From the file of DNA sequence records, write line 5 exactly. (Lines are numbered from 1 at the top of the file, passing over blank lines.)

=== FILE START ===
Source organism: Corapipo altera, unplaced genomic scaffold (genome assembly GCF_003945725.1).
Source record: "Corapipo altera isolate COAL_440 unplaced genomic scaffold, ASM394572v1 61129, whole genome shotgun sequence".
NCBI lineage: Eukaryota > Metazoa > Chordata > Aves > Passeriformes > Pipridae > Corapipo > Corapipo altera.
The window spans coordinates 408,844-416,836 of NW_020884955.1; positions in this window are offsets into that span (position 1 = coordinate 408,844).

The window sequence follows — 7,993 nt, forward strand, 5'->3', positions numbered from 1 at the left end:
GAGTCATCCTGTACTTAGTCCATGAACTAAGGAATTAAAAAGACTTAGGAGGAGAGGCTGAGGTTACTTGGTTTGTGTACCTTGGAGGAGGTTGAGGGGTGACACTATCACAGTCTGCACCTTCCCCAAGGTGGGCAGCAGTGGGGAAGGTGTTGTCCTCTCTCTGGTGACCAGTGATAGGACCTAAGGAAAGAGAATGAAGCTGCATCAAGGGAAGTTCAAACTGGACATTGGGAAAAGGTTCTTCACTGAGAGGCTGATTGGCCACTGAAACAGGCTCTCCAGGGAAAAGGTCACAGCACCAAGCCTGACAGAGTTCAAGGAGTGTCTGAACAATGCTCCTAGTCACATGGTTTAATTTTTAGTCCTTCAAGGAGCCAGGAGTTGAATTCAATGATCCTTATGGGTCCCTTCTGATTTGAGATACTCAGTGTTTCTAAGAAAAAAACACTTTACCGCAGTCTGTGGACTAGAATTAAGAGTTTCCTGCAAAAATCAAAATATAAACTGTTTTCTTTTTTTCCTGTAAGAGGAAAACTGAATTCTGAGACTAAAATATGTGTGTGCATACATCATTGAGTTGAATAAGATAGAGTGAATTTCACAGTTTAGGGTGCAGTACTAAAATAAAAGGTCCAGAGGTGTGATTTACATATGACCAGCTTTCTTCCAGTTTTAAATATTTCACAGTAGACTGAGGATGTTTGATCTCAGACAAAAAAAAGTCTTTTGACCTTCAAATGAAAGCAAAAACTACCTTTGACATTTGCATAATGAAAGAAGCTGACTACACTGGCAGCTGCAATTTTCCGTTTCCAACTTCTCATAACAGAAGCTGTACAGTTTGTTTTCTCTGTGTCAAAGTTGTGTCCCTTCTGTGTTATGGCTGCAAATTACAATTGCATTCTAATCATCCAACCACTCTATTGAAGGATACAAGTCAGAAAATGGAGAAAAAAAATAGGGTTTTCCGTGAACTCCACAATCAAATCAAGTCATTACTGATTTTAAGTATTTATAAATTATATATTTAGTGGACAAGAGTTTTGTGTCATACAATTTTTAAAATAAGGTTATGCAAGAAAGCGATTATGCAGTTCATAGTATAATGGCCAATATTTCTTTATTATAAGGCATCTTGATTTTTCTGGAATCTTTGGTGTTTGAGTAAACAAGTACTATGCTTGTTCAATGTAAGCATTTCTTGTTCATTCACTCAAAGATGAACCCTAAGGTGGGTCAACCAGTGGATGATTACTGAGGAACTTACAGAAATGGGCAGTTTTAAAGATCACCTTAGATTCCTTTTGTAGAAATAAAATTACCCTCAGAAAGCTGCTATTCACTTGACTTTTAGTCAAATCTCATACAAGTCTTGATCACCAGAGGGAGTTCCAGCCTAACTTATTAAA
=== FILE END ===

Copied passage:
The window sequence follows — 7,993 nt, forward strand, 5'->3', positions numbered from 1 at the left end: